This will be the year of the incredible shrinking securities industry. Expect some brokerage firms to be acquired, others to drop lines of business, and many to lay off more workers. "There's another 10% to 15% in head-count reduction yet to come," predicts Richard B. Fisher, chief executive of Morgan Stanley & Co.
Cutting 20,000 people on top of the 20,000 who were dismissed in 1990 won't be pleasant for Wall Street. But brokerages are still working off the fat they accumulated during the roaring `80s. In those giddy years, firms built massive staffs and costly infrastructures to handle the bull market's volume and takeover business. Many jumped into all kinds of nontraditional areas to provide a range of services to a wider variety of customers. In retrospect, "the `80s were terrible for this industry," says Jean-Louis Lelogeais a principal at Booz-Allen & Hamilton Inc.
SMOKESCREEN. Among other things, the industry never recovered from the stock market crash of October, 1987. That slide erased profits for the year and sent return on equity for brokerages plummeting. Merger-and-acquisition activity in 1988 and 1989 masked the slump in the industry's core businesses, such as underwriting of equity and debt. As a result, overhead stayed high even as return on equity fell. Restructuring didn't begin in earnest until 1990, when M&A volume dropped by a third. "The securities industry is now entering its fourth year of recession," says Jeffrey M. Schaefer, an economist for the Securities Industry Assn. (SIA).
Signs of hard times will continue to mount in 1991. The largest brokerage stocks were down about 9.5% in 1990. Average daily trading volume on the New York Stock Exchange was 157 million shares, a drop from 166 million shares during 1989. And 1990 was the first year since 1974 that industry revenues fell. The SIA estimates that brokerage revenues were $53 billion in 1990, down from $60 billion in 1989. With profits scarce, the industry's return on equity was about zero last year. If some overcapacity is wrung out, 1991 could produce a modest 3.5% return. But there is no guarantee of that. "The theme for 1991 is: Will the pall lift?" says George L. Ball, chief executive of Prudential-Bache Securities Inc.
One by-product of overcapacity will be more acquisitions. In fact, the latest game on Wall Street is betting on who will buy whom. The most frequently mentioned domestic buyer is Sanford I. Weill, who heads Primerica Corp., which owns Smith Barney, Harris Upham & Co. Potential foreign buyers could include Nomura Securities Ltd. and other foreign firms with Wall Street investments. The most-rumored candidates for the auction block are PaineWebber Group Inc. and Pru-Bache.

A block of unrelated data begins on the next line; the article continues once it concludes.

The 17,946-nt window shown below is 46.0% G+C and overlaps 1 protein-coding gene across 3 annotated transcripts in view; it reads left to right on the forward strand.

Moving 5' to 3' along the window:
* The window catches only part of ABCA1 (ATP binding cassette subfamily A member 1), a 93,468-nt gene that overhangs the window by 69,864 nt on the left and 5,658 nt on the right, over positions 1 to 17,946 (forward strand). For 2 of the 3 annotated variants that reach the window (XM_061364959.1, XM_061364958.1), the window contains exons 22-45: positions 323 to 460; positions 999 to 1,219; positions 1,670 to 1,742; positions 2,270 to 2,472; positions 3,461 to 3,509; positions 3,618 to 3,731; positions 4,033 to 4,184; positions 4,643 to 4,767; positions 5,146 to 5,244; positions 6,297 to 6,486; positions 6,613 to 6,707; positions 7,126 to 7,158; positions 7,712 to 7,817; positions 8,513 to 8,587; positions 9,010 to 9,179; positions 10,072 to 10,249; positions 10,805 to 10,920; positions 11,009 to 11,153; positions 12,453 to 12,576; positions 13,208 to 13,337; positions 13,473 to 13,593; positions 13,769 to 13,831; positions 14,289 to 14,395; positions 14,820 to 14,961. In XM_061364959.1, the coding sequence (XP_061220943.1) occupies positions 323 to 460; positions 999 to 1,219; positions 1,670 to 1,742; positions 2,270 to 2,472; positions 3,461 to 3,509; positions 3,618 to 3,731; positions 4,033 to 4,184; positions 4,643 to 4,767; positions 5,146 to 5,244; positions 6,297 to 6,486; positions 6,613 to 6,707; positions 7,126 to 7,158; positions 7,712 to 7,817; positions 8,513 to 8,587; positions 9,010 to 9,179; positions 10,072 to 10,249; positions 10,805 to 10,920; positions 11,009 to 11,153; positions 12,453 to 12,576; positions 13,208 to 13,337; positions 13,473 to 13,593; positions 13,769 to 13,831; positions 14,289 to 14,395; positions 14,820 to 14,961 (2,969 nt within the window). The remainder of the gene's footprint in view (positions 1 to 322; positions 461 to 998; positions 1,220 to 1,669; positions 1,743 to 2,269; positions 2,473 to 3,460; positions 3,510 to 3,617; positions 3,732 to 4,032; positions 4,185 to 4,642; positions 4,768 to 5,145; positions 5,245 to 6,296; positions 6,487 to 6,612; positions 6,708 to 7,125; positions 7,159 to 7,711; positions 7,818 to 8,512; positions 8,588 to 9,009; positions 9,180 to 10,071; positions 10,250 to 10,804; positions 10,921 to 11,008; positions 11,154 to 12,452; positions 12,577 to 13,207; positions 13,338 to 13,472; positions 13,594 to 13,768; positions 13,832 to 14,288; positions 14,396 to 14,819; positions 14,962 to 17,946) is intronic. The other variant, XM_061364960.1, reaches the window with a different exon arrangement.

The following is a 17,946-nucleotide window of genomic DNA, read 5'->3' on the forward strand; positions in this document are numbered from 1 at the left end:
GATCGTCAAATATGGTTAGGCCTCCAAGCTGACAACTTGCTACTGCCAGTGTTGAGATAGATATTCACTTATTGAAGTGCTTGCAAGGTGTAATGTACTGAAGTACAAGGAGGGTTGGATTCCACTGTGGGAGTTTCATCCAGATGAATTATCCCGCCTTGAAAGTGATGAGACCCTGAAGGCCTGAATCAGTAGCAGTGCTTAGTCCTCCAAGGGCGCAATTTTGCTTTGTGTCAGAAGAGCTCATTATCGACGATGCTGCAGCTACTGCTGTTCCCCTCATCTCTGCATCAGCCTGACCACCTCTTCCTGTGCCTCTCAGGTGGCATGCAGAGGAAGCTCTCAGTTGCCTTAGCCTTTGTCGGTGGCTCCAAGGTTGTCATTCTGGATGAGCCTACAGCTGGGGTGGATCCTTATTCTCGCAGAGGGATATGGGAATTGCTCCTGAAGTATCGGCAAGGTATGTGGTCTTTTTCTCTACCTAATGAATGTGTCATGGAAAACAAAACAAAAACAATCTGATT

Another possibility is that large companies that have brokerage firms, such as Equitable Life Assurance Society, owner of Donaldson, Lufkin & Jenrette Inc., or Sears Roebuck & Co., which owns Dean Witter Reynolds Inc., may decide to combine their brokerage operations. For example, Sears could take a minority interest in Primerica as a way of combining Dean Witter and Smith Barney.
Financial reform legislation this year could speed consolidation in the industry by inviting more bidders into the fray. Under the Glass-Steagall Act of 1933, banks can't own brokerages. But if Congress removes this barrier, admittedly a long shot, even healthy regional brokerages could be snapped up by stronger domestic banks. Merrill Lynch & Co., the last large American retail brokerage firm whose stock is publicly traded, might even turn out to be a prime target for a deep-pocketed foreign bank.
Another way securities firms may economize this year is by eliminating certain lines of business. Pru-Bache, for example, said in November that it is drastically slashing investment banking activities. Other brokerage houses are sure to follow, since there are still too many bankers chasing too few deals, especially in a recession.
TEAMING UP. More brokers will also try joint ventures to cut costs. Shearson Lehman Brothers Inc. and Pru-Bache are talking about combining their back-office operations, which provide the computer support to process transactions. With the growth of volume and new products in the 1980s, they and others added far too much data-processing capacity, which now needs to be wrung out. As many as 1,000 employees could be trimmed from Pru-Bache's back office alone if a joint venture is reached with Shearson, estimates Perrin H. Long, an analyst at Lipper Analytic Securities Corp.
Meanwhile, the industry is pinning its hopes on several promising areas. Asset management, both for institutional and retail clients, is being hailed as a replacement for M&A revenues. Money-management fees are low compared with advisory fees on transactions, but they provide far steadier earnings. Merrill Lynch, for one, now has $109 billion in assets under management, largely from retail investors.
And such funds are growing. Merrill's cash-management accounts and mutual funds, for example, are attracting some of the dollars that are flowing out of the beleaguered thrift industry, says Merrill's Jerome P. Kenney, executive vice-president for strategy and research. Foreign exchange trading and derivative products, such as Nikkei put warrants, which allow investors to bet on a decline in the Japanese stock market, are growing profit centers.
Optimists also see the Street's bread-and-butter underwriting business rebounding in 1991. Issuance levels of equity and municipal bonds have been low for so long, they argue, that an uptick could come as companies and state and local governments return to the capital markets. John L. Steffens, executive vice-president of the private client division at Merrill, expects a tough first half but an upturn in profits after that. By then, perhaps, a leaner, chastened Wall Street will have relearned what it forgot in the 1980s: Reckless growth and profits don't mix.